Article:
A leading medical company has detailed the 10 most important medicines ever invented and the list has sparked a lively debate on the professional networking site LinkedIn.

Scientists find a new treatment to slow down Alzheimer's Disease

A team of German, Swedish and Italian researchers from Örebro University found a new strategy to slow down Alzheimer's Disease (AD) progression. They tried an old drug (clopidogrel) to test out a new therapeutic strategy.

Pharma News: New products and new health initiatives announced

In the latest pharmaceutical news round-up there is a new push to eliminate polio, a new treatment for COPD, and unfortunate news that a patient has died after taking an anti-psychotic medication.

New study shows chocolate or cocoa may boost athletic performance

A British study performed at Kingston University showed that eating dark chocolate and cocoa may improve athletic performance and help during fitness training. Chocolate and cocoa are already known to have a positive effect on cardiovascular health.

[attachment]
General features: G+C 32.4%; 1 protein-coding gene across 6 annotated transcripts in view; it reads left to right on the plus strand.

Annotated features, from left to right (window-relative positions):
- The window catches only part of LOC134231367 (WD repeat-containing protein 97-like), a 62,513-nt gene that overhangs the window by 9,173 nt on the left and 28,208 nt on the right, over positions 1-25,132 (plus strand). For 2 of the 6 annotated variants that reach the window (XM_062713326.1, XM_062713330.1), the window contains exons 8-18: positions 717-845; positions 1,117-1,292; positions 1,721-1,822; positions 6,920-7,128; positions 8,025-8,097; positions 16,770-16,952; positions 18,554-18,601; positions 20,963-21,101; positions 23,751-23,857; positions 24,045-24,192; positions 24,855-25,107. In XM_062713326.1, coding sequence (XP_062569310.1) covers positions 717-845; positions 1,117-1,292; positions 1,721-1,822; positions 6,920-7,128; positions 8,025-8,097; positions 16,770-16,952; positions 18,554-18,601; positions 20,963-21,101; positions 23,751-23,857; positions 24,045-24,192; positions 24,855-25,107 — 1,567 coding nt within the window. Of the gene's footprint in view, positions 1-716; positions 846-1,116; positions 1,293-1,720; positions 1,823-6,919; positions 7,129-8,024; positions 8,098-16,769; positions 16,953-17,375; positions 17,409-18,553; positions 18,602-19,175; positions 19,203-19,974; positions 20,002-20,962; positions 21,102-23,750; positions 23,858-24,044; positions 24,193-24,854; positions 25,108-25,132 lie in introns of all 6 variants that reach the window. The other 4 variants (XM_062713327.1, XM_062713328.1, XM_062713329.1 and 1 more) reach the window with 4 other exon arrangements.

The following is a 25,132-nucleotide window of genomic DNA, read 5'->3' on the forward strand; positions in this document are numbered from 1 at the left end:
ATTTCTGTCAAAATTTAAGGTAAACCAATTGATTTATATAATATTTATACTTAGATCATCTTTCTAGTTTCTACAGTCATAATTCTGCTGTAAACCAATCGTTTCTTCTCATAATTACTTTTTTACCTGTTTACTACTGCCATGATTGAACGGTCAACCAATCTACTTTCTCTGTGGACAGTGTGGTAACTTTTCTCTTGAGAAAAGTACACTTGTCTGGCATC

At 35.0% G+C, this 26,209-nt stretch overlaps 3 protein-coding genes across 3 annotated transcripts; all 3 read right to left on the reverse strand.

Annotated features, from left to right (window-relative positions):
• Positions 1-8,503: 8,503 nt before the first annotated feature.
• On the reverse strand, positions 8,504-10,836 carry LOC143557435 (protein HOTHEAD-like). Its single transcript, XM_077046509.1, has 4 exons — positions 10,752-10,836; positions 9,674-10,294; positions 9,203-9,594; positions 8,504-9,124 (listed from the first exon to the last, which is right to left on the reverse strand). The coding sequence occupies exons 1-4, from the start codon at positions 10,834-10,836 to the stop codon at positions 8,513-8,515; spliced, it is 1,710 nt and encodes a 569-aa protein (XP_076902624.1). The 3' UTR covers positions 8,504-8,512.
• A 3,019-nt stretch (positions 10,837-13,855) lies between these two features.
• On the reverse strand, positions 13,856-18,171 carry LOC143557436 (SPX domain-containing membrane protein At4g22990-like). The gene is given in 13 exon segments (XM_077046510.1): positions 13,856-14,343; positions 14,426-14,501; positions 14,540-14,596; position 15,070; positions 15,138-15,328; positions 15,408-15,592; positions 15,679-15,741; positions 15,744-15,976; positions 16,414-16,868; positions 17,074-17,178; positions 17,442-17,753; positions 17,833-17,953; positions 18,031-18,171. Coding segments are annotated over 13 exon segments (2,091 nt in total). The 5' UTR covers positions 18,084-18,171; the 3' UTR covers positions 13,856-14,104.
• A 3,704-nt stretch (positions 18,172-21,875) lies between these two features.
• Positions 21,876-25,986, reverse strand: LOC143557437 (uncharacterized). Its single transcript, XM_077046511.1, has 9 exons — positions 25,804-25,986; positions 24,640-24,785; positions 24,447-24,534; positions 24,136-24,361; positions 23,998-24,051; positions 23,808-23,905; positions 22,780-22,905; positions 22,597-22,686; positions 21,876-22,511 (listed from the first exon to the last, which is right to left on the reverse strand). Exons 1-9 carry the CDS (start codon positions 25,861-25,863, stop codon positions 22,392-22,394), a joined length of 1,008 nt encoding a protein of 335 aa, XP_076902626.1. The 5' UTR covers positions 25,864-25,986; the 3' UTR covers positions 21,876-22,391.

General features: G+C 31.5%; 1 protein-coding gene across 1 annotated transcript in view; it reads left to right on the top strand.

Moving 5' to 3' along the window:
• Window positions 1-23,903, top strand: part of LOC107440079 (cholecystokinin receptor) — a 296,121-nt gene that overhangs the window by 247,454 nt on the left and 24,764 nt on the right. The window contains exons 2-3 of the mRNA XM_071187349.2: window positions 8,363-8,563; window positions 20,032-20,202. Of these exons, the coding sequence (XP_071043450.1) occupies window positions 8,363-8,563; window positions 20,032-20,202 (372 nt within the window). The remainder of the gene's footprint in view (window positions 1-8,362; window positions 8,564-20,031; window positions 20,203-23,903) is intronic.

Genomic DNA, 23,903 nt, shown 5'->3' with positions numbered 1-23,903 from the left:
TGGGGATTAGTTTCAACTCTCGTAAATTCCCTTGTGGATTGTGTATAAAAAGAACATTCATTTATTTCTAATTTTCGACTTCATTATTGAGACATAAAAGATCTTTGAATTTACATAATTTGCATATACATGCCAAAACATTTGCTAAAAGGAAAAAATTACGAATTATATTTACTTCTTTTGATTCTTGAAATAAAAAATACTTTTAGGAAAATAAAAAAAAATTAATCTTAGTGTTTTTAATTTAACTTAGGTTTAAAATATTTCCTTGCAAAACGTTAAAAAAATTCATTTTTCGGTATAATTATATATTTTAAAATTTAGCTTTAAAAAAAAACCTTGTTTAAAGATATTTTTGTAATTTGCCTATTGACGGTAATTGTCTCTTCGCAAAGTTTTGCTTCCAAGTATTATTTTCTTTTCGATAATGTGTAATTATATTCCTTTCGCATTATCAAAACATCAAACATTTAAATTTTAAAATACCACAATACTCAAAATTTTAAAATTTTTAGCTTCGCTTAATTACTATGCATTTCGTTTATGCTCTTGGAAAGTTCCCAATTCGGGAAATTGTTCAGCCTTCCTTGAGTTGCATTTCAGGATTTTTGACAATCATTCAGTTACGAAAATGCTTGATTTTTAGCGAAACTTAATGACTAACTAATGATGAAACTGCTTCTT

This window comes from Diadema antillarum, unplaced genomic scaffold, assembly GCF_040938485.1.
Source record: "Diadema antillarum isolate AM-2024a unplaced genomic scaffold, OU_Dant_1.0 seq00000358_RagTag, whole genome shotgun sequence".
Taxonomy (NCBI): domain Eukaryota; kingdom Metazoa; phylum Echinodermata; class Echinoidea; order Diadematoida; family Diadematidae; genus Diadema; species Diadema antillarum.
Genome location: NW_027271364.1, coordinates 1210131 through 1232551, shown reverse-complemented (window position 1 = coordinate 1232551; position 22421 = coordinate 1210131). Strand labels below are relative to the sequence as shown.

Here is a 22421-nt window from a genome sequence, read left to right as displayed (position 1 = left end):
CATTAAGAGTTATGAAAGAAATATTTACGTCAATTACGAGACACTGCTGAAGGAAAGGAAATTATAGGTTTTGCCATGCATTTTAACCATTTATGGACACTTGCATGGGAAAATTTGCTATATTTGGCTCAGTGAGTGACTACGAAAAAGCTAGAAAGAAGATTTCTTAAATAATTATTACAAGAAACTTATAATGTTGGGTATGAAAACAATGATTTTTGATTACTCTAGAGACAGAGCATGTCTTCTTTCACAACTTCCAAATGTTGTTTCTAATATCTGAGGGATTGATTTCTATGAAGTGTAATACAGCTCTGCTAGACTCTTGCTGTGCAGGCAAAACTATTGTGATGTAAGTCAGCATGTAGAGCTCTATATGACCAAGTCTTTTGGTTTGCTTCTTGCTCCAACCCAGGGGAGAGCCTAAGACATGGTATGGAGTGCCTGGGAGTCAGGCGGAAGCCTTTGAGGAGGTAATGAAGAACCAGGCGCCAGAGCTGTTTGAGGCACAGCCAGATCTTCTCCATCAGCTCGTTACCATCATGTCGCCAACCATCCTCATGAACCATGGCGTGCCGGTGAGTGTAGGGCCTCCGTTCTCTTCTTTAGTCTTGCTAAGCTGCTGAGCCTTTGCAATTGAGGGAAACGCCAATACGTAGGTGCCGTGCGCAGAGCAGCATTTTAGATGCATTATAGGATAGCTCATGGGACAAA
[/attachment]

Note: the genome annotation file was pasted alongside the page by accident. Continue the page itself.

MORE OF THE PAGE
Op-Ed: Why we must wake up to the health benefits of plants

Recently there seems to have been a shift in the acceptance of just how much plants can benefit our health. From marijuana to houseplants, here's why we need to wake up to the health benefits of plants before it's too late.

Researchers reveal the inner working of the Zika virus

A research group have won the race to detail the structure of the Zika virus. This molecular level insight is very important for the development of effective antiviral treatments against the disease that is prevalent in South America.

HIV-infected organs successfully transplanted in the U.S.

Members of a Johns Hopkins Medicine team have performed a landmark surgery, successfully transplanting a kidney and liver from an HIV-positive donor to two HIV-positive recipients.

Weekly pharmaceutical news roundup

This week has seen progress updates issued for new drug products for rheumatoid arthritis, skin dermatitis, and for hepatitis. Each of the products is at the clinical trial stage, and three of the drugs on offer are the result of partnerships.